On the Great Depression, what I keep finding spooky is the chart that people keep pointing to (can't find it at the moment) which shows the stock market repeating the Great Depression point by point... with the worst yet to come.

AndrewPrice said...

tryanmax, Definitely. This is just more evidence that diversification is the key to economic success in all areas.

Joel Farnham said...


I can see this happening in a one lung economy country where the socialist/marxist/dictatorship holds sway. It is similar to what happens to most lottery winners. They spend all the money on doodads and the latest sports car rather than using the money to create a business to keep the money coming or investments that are not part of the one lung economy.

AndrewPrice said...

Joel, I think that is the exact environment in which this could happen. I don't see it happening here at all. So while this an interesting theory that may explain (partially) what is wrong in places like Saudi Arabia, it doesn't apply here.

Jon said...

A rising tide lifts all boats.

AndrewPrice said...

Not all boats, Jon. The SS Pelosi only floats when everyone is poor and suffering.

Jon said...

Oh...I know that one. Wasn't it a big floating artificial island of garbage floating up and down the coast?

AndrewPrice said...

I remember that. I'm pretty sure that according to religious texts, that signified her birth. ;-P

AndrewPrice said...

There won't be an article tonight. There is one at the film site however.

Critch said...

When I was a stockbroker I could always tell a sophisticated investor from a dabbler. The dabbler would jump on every rumor and put all their money in the hottest area of the week....the sophisticated investors spread their money out, knowing that it is impossible to predict everything, they always wanted at least part of their money working right at any time. I live in a small city that does a good job of balancing tourism, manufacturing, agriculture and the medical industries. Its no different with countries, if they have no sophistication they will put all their eggs in one basket at the expense of the chickens. My niece works for the State Department and she works in Eastern Europe trying to help those people develop small businesses...but as she said one night, about the only people in the old Soviet Bloc who understand free enterprise are the criminals.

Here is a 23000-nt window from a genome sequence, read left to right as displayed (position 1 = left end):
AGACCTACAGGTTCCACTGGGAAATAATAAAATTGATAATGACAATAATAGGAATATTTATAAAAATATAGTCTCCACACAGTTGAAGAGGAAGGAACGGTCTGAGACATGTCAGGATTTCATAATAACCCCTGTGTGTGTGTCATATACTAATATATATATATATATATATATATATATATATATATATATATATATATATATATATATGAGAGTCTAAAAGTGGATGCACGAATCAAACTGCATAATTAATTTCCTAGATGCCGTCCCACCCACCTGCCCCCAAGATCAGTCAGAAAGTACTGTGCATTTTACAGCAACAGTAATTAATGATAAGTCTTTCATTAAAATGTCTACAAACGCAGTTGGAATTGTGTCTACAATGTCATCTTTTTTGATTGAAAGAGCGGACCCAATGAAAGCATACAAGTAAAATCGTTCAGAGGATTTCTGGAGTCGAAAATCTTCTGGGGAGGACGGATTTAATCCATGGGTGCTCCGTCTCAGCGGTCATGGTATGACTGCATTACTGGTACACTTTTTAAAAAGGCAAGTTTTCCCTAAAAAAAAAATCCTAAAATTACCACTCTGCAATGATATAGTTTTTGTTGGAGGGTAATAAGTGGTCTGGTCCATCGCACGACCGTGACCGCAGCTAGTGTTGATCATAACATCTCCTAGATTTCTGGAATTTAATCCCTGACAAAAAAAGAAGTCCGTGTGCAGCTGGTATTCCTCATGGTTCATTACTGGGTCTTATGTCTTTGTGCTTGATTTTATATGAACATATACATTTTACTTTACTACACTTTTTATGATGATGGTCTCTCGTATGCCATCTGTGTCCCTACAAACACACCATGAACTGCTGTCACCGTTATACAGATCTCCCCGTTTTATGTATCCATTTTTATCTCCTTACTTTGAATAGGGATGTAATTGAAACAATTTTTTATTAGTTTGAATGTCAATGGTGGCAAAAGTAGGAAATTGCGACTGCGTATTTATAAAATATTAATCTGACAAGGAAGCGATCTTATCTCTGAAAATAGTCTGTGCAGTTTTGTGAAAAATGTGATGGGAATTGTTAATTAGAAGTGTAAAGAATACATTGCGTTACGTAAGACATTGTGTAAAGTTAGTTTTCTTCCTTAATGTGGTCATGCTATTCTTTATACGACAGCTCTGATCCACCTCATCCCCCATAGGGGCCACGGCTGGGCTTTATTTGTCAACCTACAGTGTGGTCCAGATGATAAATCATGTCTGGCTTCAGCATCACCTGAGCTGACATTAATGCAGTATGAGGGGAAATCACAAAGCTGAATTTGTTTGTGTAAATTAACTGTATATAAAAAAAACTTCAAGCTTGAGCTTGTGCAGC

AndrewPrice said...

Critch, Diversification is always the key to long term success. It's amazing how many people either don't know that or refuse to do it. I guess the gambling instinct says "put it all in one shot."

I've heard that too about Eastern Europe, that only the criminals understand free enterprise. Sad.

OMMAG said...

Andrew Price .... you are correct. That is exactly what the Marxist buffoon did. He used false argument and straw man to justify his demands that our oil and resource industries be stifled by the government through regulation.

He was subsequently mocked by all but the most ignorant and the most ardent on the left.

The left are using this meme to justify anything they see as prosperity.

Oh .... our economy is doing pretty good .... best in the G7 if I am not mistaken.

AndrewPrice said...

OMMAG, Unfortunately, leftists are very good at stealing ideas and labels and distorting them beyond recognition.

It doesn't surprise me that leftist Canadians would want to stop your oil industry because it's giving a lot of power to your more libertarian west.